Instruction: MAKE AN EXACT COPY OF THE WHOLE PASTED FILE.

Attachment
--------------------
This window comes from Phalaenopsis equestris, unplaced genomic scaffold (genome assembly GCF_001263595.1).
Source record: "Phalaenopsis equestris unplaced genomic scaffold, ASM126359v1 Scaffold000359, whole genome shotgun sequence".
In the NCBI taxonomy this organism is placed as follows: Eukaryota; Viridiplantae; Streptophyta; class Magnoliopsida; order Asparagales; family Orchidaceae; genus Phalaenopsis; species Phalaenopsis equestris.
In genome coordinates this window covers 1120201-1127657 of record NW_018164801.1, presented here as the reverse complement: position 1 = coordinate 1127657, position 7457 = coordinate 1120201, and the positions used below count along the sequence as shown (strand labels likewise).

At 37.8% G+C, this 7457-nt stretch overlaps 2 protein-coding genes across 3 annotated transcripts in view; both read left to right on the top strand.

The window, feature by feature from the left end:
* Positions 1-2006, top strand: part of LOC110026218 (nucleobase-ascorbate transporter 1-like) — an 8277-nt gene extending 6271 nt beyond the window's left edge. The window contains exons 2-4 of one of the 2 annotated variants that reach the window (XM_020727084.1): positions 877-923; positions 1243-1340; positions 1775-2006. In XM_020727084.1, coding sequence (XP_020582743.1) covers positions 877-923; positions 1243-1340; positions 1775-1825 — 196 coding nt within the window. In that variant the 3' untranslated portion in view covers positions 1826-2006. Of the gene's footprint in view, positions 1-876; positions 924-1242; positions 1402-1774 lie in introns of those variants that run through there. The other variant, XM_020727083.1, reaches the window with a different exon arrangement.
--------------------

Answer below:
This window comes from Phalaenopsis equestris, unplaced genomic scaffold (genome assembly GCF_001263595.1).
Source record: "Phalaenopsis equestris unplaced genomic scaffold, ASM126359v1 Scaffold000359, whole genome shotgun sequence".
In the NCBI taxonomy this organism is placed as follows: Eukaryota; Viridiplantae; Streptophyta; class Magnoliopsida; order Asparagales; family Orchidaceae; genus Phalaenopsis; species Phalaenopsis equestris.
In genome coordinates this window covers 1120201-1127657 of record NW_018164801.1, presented here as the reverse complement: position 1 = coordinate 1127657, position 7457 = coordinate 1120201, and the positions used below count along the sequence as shown (strand labels likewise).

At 37.8% G+C, this 7457-nt stretch overlaps 2 protein-coding genes across 3 annotated transcripts in view; both read left to right on the top strand.

The window, feature by feature from the left end:
* Positions 1-2006, top strand: part of LOC110026218 (nucleobase-ascorbate transporter 1-like) — an 8277-nt gene extending 6271 nt beyond the window's left edge. The window contains exons 2-4 of one of the 2 annotated variants that reach the window (XM_020727084.1): positions 877-923; positions 1243-1340; positions 1775-2006. In XM_020727084.1, coding sequence (XP_020582743.1) covers positions 877-923; positions 1243-1340; positions 1775-1825 — 196 coding nt within the window. In that variant the 3' untranslated portion in view covers positions 1826-2006. Of the gene's footprint in view, positions 1-876; positions 924-1242; positions 1402-1774 lie in introns of those variants that run through there. The other variant, XM_020727083.1, reaches the window with a different exon arrangement.